It’s increasingly difficult to visit a major news site – and especially its opinion section – without a flurry of claims that presumptive Republican presidential nominee Donald Trump’s trade policy proposals (what we can make of them) are dangerously misguided. As a result, it’s increasingly difficult to believe that any of these commentators have any familiarity with America’s trade performance with Korea.
This performance matters both in its own right, and because President Obama’s 2012 trade agreement with Korea was the model he used for the much broader Trans-Pacific Partnership (TPP) deal with eleven Pacific Rim countries (not yet including Korea) – which is opposed by Trump as well as by his Democratic counterpart, Hillary Clinton, and by her stubborn rival, Bernie Sanders.
As noted in my last post on the new (April) U.S. monthly trade figures, since the Korea deal went into effect in March, 2012, America’s merchandise trade deficit with Korea has jumped by nearly 485 percent. For some context, the U.S. global merchandise trade deficit has shrunk by 12.42 percent during this period.
But the Korea deal’s abject failure to promote U.S. growth and employment also becomes clear upon examining more recent trends. At the beginning of this month, folks who follow global economic and trade trends were shaken by reports that in May Korea’s global exports had just fallen in year-on-year terms for the 17th straight month. Their concerns were reflected Korea’s status as a “canary in the coal mine” for world trade and by extension the world economy.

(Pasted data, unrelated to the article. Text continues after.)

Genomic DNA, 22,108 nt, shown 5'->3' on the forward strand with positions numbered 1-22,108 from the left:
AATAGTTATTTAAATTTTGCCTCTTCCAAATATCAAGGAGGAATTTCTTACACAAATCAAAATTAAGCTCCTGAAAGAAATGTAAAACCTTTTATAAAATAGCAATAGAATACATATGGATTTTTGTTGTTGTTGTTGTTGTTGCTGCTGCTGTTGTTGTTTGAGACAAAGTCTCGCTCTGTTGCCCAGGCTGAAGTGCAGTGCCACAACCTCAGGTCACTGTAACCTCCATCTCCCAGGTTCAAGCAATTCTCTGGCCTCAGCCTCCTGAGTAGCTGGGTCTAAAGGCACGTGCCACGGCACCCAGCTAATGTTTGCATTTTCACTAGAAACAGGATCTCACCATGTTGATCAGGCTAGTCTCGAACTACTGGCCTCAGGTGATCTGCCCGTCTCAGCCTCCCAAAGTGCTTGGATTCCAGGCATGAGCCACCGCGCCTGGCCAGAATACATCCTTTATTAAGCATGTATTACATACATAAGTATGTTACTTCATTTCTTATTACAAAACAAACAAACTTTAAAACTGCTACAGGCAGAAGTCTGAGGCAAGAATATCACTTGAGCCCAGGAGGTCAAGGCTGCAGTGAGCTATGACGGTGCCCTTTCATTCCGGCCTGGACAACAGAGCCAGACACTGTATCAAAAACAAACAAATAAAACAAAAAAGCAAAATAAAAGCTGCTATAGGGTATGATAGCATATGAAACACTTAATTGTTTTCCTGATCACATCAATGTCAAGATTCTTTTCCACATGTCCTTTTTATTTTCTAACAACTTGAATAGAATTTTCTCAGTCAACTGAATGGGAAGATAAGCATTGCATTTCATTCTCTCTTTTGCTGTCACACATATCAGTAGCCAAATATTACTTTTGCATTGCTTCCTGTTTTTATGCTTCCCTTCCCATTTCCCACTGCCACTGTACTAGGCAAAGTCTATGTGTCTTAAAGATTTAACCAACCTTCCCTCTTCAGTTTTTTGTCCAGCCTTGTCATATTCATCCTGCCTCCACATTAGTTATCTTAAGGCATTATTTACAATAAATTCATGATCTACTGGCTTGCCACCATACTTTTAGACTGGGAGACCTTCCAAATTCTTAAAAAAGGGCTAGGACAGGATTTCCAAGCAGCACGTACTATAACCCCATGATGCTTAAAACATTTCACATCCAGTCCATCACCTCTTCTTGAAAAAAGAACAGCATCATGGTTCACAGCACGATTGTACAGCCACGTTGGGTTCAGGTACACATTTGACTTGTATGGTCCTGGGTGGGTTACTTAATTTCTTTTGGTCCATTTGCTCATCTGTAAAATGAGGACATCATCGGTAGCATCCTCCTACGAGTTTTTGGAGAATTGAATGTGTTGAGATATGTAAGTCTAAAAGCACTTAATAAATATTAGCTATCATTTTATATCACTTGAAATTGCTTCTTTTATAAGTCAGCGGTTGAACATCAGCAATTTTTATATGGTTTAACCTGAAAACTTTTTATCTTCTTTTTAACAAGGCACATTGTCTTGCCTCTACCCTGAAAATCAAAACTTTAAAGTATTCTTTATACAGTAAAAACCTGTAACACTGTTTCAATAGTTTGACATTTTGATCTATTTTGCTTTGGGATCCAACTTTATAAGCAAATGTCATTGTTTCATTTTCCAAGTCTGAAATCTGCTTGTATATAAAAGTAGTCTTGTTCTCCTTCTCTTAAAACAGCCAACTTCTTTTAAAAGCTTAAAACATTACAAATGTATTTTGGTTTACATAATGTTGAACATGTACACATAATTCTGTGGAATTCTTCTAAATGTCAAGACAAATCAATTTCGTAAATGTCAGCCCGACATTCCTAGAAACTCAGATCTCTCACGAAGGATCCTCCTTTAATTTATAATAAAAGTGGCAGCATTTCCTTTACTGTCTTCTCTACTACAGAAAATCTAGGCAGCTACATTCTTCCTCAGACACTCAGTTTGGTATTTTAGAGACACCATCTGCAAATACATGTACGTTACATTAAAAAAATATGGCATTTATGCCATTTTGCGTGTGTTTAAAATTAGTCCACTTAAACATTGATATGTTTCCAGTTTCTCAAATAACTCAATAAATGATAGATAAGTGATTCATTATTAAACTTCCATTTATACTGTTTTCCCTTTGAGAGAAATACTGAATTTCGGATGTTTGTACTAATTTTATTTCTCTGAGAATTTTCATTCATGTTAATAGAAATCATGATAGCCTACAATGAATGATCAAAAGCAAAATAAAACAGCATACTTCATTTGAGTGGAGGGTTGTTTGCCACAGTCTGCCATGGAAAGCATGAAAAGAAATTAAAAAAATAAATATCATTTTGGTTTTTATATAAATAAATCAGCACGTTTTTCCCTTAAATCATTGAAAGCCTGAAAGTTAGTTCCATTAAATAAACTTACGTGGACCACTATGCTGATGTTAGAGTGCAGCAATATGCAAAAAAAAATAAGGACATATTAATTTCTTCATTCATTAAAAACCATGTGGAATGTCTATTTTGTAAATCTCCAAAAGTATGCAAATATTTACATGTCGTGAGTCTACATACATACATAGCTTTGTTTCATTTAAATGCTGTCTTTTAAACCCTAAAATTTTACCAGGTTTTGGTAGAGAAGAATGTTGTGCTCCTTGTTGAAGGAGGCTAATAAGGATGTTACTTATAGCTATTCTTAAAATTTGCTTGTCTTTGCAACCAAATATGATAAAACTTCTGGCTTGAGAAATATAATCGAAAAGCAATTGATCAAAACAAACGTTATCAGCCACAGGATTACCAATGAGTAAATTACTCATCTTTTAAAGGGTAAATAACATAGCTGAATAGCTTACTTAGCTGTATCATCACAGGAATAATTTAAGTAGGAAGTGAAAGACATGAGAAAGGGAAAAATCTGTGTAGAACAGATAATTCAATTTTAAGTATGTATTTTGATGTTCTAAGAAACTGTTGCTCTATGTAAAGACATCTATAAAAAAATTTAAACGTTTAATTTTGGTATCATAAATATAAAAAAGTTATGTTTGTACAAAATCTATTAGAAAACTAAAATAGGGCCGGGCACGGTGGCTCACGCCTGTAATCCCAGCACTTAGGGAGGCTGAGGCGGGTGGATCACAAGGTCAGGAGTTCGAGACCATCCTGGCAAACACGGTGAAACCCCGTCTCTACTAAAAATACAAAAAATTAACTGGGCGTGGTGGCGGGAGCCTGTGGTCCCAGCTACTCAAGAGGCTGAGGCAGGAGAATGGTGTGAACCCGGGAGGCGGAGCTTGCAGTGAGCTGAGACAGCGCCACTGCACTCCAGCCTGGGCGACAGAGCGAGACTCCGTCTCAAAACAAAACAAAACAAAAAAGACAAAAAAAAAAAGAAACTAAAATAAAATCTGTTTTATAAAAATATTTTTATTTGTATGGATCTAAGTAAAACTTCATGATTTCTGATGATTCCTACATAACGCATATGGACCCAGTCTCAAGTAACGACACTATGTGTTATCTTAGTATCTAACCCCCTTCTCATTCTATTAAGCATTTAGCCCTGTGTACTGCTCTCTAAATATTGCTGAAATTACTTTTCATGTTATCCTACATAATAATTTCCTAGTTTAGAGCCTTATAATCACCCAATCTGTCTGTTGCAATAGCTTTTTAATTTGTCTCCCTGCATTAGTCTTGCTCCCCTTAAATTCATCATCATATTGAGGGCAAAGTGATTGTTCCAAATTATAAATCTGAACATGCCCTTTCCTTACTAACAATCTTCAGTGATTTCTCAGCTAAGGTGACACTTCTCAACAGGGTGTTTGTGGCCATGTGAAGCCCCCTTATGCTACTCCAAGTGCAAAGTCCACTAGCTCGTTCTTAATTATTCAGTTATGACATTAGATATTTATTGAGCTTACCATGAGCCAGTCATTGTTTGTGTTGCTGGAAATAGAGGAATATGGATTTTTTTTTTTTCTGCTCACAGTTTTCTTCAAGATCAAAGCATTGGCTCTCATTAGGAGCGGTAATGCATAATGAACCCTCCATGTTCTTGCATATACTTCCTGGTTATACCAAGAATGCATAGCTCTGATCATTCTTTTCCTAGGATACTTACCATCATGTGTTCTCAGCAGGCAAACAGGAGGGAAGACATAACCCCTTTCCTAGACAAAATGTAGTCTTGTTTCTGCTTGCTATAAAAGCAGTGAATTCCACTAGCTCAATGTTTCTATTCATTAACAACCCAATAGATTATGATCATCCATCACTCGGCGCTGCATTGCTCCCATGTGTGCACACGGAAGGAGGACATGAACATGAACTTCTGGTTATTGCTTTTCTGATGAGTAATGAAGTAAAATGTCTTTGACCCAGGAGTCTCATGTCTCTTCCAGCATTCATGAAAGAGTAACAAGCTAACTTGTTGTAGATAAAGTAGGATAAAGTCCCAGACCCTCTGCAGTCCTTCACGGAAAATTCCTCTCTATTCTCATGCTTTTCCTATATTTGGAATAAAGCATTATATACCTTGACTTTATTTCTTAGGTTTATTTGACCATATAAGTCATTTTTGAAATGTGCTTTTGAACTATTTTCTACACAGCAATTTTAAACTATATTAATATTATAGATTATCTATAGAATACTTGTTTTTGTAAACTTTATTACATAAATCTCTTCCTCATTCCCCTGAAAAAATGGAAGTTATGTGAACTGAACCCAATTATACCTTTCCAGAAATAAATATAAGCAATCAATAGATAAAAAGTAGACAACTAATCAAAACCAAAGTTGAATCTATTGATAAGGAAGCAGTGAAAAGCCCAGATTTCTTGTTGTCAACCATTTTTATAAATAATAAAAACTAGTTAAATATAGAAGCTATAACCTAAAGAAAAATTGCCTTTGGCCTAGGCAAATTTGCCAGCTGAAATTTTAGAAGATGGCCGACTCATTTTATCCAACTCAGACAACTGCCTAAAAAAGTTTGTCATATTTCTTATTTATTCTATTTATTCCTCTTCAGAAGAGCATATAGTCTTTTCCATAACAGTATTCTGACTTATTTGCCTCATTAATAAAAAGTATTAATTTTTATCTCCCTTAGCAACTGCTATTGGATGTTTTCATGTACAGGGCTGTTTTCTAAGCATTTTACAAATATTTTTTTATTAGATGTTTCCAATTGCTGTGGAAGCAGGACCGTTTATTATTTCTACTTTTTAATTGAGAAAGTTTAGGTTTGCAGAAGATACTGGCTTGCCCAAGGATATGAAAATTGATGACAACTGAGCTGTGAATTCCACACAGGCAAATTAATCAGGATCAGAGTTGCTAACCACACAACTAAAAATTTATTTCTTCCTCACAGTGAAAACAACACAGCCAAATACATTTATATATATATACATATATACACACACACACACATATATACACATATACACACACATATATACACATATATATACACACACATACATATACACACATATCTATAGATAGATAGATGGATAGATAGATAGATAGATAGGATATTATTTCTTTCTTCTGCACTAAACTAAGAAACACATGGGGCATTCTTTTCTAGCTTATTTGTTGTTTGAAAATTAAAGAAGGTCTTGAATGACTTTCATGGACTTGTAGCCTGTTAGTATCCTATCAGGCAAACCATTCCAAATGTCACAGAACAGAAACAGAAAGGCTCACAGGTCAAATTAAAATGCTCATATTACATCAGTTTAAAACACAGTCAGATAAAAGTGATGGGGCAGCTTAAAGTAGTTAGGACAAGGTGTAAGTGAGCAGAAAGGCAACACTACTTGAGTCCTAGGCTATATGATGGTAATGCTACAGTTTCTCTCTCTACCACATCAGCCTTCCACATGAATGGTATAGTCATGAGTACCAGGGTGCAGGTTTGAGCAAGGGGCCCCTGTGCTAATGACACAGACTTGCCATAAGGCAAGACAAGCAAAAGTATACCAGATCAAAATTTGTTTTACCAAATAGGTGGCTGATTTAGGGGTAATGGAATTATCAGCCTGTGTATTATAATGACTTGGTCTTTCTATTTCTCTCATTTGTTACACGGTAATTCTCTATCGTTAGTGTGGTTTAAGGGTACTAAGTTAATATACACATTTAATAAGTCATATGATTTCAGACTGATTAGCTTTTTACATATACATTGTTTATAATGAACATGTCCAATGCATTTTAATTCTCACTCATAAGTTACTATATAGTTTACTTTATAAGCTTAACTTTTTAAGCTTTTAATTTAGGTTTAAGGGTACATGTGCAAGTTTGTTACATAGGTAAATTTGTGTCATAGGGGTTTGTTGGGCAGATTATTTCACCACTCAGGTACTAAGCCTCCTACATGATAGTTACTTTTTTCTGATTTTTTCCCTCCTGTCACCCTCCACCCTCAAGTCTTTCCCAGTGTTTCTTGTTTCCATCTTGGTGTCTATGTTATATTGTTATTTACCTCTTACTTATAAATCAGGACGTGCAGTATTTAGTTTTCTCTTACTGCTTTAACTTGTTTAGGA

But Korea’s been trading much more successfully with the United States during this period. The May U.S. trade data isn’t in yet, but we have the statistics through April. They show that during the preceding 16 months, when Korea’s goods exports fell consistently on an annual basis, they rose on-year to the United States in ten of those months. But America’s goods exports to Korea rose on-year in only three of those 16 months.
Since improving trade balances spur a country’s economic expansion, and worsening balances subtract from growth, it’s clear that trade with America has been a major factor in staving off complete disaster for Korea’s export-dependent economy. The United States isn’t anywhere near as reliant on trade, yet commerce with Korea still has been holding back American growth – and surely hiring.
America’s punditocracy and everyone else are entitled to scoff at Trump’s claims that he would negotiate better trade deals than Mr. Obama – and his predecessors. (The Korea initiative was launched by George W. Bush.) But the Korea results make it hard to imagine how he could do any worse.